One was Major-General Sir Colin McVean Gubbins who became head of SOE in 1943. A career soldier, he had been with the Allied intervention force in Russia in 1919, then fought in the Anglo-Irish War of 191991-21. In 1939, he helped set up MI(R), where he prepared manuals of irregular warfare which would be dropped, in translation, across occupied Europe to aid the Rresistance. In August 1939, he flew to Warsaw to brief the Polish General Staff on sabotage and subversion. After liaising with the Czechs and the Poles in Paris, he returned to England to raise “independent companies” – the forerunner of the commandos – which he later commanded in Norway, where Peter Fleming saw action. Back in England, he was in charge of setting up “auxiliary units” of civilians who would operated behind German lines if Britain was invaded. He then became SOE’s head of operations and training. As its head,, he found he could not sign himself G as the initial was in common use in military acronyms. C was also taken. So he took M from his middle name. Ian Fleming would have known him as he liaised with SOE.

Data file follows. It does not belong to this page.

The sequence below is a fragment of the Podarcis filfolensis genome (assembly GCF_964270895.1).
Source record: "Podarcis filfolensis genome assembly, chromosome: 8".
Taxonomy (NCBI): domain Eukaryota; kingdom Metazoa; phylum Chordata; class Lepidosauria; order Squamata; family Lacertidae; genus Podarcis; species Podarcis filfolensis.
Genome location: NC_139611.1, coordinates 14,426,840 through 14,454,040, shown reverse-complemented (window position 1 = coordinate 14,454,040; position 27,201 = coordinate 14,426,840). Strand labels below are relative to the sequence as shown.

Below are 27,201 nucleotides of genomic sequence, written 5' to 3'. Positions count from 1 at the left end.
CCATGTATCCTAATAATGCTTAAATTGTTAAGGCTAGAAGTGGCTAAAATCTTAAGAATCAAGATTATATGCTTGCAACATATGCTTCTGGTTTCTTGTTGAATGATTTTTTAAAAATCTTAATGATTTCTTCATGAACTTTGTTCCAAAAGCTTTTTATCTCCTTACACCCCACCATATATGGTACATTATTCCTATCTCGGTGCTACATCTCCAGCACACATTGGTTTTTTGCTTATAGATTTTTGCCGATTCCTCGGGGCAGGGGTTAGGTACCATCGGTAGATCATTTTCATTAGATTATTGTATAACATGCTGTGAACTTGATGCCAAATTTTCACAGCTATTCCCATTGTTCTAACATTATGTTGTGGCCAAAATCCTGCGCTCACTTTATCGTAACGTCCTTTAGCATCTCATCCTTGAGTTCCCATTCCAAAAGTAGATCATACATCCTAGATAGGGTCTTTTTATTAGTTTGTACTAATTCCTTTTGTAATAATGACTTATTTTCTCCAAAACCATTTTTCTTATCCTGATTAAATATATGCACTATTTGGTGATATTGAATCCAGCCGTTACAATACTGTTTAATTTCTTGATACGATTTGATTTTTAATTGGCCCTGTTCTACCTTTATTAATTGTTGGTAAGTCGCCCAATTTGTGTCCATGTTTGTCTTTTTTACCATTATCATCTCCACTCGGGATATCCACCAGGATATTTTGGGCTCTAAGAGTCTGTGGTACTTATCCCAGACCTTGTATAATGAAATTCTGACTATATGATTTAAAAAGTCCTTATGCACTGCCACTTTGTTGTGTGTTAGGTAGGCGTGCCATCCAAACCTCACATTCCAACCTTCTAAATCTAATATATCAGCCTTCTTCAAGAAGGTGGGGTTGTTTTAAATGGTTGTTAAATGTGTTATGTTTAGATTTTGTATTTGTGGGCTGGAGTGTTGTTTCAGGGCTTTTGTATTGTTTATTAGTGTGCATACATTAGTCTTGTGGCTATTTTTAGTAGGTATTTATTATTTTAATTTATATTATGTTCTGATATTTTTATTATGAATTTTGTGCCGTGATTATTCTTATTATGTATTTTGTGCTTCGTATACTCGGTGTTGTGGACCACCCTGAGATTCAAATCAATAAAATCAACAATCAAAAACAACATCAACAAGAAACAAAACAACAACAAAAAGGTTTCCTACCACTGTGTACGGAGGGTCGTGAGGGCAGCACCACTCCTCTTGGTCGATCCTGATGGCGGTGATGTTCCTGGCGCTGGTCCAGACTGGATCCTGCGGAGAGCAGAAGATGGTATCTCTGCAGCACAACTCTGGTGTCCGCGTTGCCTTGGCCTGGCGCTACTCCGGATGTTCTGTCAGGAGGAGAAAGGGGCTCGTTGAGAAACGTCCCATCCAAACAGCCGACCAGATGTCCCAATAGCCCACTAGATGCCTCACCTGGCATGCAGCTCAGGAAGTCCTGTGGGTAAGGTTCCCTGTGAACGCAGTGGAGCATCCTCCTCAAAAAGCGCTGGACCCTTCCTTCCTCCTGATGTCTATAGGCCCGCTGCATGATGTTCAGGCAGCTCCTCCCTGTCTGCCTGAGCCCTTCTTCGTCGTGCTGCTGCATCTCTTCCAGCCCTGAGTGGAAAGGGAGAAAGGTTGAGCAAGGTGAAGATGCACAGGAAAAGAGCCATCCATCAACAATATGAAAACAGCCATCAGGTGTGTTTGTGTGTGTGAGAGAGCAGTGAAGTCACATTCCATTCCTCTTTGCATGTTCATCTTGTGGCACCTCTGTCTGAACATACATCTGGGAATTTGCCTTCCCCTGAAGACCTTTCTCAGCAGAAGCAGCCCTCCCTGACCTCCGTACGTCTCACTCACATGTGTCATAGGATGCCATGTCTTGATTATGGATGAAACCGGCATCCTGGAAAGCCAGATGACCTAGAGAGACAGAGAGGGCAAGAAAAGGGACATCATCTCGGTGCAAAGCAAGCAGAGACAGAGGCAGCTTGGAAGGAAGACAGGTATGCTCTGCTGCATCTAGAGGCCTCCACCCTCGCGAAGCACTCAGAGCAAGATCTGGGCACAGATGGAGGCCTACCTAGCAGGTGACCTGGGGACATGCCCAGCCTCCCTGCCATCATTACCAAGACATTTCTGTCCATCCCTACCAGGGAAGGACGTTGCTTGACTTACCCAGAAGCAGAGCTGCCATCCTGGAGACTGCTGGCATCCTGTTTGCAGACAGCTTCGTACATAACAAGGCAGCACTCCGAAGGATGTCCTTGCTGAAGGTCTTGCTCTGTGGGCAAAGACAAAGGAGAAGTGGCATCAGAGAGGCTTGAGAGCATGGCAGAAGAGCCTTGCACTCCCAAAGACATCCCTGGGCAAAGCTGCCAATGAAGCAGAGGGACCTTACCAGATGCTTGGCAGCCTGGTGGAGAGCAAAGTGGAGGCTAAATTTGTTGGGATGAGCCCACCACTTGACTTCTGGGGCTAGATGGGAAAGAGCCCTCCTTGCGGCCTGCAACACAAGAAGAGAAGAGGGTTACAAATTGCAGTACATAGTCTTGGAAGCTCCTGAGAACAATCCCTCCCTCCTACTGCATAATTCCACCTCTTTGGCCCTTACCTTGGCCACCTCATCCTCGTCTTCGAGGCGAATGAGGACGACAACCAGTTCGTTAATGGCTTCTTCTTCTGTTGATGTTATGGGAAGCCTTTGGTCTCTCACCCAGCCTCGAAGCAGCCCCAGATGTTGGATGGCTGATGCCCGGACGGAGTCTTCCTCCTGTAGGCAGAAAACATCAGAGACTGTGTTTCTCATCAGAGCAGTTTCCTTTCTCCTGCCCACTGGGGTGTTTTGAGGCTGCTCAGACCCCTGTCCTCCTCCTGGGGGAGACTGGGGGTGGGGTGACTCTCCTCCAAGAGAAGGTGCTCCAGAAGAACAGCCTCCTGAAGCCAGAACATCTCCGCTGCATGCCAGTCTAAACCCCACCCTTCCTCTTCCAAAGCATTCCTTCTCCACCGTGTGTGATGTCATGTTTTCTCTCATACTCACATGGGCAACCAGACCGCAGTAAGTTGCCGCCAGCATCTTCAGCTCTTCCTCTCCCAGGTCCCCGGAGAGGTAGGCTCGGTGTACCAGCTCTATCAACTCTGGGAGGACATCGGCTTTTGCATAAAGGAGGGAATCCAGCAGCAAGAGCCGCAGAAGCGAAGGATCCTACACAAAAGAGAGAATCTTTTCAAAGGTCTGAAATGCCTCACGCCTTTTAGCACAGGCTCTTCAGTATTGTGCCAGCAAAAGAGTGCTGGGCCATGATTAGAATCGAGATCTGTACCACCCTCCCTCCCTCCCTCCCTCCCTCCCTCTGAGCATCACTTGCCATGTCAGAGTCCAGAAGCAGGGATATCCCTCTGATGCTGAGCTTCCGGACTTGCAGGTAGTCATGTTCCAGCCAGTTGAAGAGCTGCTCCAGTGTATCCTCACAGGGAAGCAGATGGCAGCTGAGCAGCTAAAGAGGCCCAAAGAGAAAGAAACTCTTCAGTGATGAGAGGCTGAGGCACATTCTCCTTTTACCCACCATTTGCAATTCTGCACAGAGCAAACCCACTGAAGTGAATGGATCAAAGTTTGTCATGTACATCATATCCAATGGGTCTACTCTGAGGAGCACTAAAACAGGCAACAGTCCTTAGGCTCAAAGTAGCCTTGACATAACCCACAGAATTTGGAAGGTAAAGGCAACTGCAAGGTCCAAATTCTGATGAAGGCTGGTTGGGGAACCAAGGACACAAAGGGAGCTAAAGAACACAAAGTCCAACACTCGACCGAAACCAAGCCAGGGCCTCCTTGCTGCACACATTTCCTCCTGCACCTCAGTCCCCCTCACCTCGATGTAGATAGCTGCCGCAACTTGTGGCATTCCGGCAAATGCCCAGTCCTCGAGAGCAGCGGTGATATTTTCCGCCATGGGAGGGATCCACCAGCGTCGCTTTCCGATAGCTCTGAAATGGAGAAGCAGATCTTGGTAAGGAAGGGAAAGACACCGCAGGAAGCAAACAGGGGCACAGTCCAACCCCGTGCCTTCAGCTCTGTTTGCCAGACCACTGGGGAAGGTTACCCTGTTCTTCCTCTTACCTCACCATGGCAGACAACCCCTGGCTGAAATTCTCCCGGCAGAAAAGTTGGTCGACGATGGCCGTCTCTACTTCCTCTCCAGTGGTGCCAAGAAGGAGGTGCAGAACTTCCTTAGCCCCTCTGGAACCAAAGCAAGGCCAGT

MI5’s Maxwell Knight also signed his memos “M”. He had been in the British Fascisti before joined the security service in 1925. He then used his contacts to break spy rings on both the left and the right. Married three times, he used attractive young women as his agents, though he was convinced that “more information has been obtained by women agents by keeping out of the arms of the man, than was ever obtained by sinking too willingly into them”. However, one of his agents – and would- be lover – Joan Miller characterized him as an anti-Semitic homosexual, though he was vehemently anti-gay. He was a jazz aficionado who had been taught the saxophone by Sidney Bechet, a fan of the occult and friend of Aleister Crowley. Knight was also, the author of two hard-boiled crime novels and, as Uncle Max, a radio and TV naturalist, who also wrote such books such as How to Keep an Elephant and How to Keep a Gorilla. Although they never worked together, Fleming would have known of him and Miller believed that Bond’s M was an amalgam of Knight and Fleming’s boss at Naval Intelligence, Admiral John Godfrey.